Liquid Rainbow

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In a well-preserved spot of wilderness at the heart of Colombia runs a river, according to local legend, has escaped paradise to flow through Earth. Caño Cristales, also known as the River of Five Colors and the Liquid Rainbow, is located  in Serranía de la Macarena National Park, in the Colombian province of Meta. The river is around 100 kilometers long, and is renowned for a unique biological phenomenon that occurs nowhere else on Earth.

Every year, June – November, the riverbed erupts in a vibrant spectrum of purples, fuchsias, pinks, yellows, and greens. These marvelous colors are produced during the reproductive process of a rare endemic species of plants known as Macarenia clavigera. During the rest of the year, the riverbed appears in a muted dark–green hue. The plant’s growth and color is determined by a number of factors, including rainfall, temperature, and sunlight. According to these variables, the River appears different every year. The Caño Cristales river features waterfalls, pools, and caverns, making the scene even more breathtakingly dramatic.

The Macarenia clavigera is a unique species that requires very specific ecological conditions to grow. The one-of-a-kind geological composition and the favorable climate of the region marks it the one and only habitat for this species on Earth. The Caño Cristales river runs atop a massive rock formation, known as the Guiana Shield, which stretches across much of north-eastern South America. The Guiana Shield is 1.7 billion years old, and is considered one of the oldest geological formations on the Planet. It is rich in minerals, such as phosphorous, iron, quartz, among others, which support the growth of the Macarenia clavigera.

It came as a surprise for me to know that such a spectacular location remained unknown to the world until very recently. In addition to its isolated location, which requires the assistance of specialized guides to reach, the whole region has witnessed a long war between the Colombian authorities and drug traffickers on the one hand, and the Revolutionary Armed Forces of Colombia (FARCO) on the other hand. As a result, the region was too dangerous to visit and closed to the public.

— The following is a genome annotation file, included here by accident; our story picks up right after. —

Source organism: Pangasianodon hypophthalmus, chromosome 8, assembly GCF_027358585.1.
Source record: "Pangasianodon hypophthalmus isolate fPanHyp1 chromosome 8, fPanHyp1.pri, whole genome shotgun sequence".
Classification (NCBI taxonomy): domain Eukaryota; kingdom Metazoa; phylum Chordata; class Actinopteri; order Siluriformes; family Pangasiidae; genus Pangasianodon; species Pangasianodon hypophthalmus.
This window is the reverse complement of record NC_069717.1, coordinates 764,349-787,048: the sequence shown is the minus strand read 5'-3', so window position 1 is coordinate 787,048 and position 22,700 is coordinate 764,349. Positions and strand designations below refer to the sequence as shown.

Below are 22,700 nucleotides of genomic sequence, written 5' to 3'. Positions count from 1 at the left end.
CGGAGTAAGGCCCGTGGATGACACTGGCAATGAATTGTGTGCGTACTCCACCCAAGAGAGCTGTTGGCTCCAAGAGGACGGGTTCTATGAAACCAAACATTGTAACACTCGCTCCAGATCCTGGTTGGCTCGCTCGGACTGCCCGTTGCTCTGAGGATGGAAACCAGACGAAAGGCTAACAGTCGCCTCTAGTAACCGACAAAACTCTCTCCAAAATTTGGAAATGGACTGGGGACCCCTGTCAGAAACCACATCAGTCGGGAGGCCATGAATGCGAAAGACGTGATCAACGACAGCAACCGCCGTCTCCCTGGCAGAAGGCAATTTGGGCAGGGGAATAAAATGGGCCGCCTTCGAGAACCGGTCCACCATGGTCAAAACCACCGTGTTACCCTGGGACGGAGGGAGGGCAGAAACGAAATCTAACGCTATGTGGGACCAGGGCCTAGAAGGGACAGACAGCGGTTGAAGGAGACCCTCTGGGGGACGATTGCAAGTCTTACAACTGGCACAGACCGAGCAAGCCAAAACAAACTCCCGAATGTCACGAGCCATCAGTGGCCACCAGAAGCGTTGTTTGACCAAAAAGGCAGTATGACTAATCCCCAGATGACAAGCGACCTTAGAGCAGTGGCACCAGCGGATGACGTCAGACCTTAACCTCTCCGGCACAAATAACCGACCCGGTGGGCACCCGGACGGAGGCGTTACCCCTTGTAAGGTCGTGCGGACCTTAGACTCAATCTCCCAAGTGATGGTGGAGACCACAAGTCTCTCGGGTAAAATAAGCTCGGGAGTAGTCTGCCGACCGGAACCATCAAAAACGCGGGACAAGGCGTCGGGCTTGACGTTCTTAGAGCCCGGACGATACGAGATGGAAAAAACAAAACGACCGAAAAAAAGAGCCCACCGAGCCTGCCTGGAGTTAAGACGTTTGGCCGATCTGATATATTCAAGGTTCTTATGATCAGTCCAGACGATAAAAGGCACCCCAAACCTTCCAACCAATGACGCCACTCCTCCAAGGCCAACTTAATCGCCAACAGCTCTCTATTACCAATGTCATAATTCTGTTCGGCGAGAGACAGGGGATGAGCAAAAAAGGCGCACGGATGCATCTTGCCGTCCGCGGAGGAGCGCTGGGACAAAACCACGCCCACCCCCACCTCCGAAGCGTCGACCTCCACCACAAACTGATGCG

However, in 1989, Colombian journalist Andrés Hurtado García went on a hiking adventure, hiding from the rebel forces. Taken by the beauty of the Caño Cristales river, he photographed it and published the photos in a local newspaper, describing it as “the most beautiful river in the world”. Luckily, the Colombian Government gained control over the area, reaching a deal with the rebels in 2016, allowing thousands of adventurers from around the world to make their way to the River annually.

Due to the fragility of the ecosystem, however, the Government has taken strict measures to protect the plant. For instance, only 200 are allowed into the area per day, in groups no larger than seven. Also, visitors are not allowed to bring along any chemical products that could contaminate the water, including cosmetic and sun protection products. During the dry seasons, the site is closed to allow the area's ecology to recover.

A major challenge posing a threat to the River ecosystem is deforestation in surrounding Colombian forests. Deforestation has a direct impact on rainfall patterns in the region, which would in turn have a direct impact on the clarity of the River water. Upsetting the habitat conditions will eventually cause the Macarenia clavigera to become extinct.

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References

bbc.com/travel
edition.cnn.com
pandotrip.com
southamericabackpacker.com

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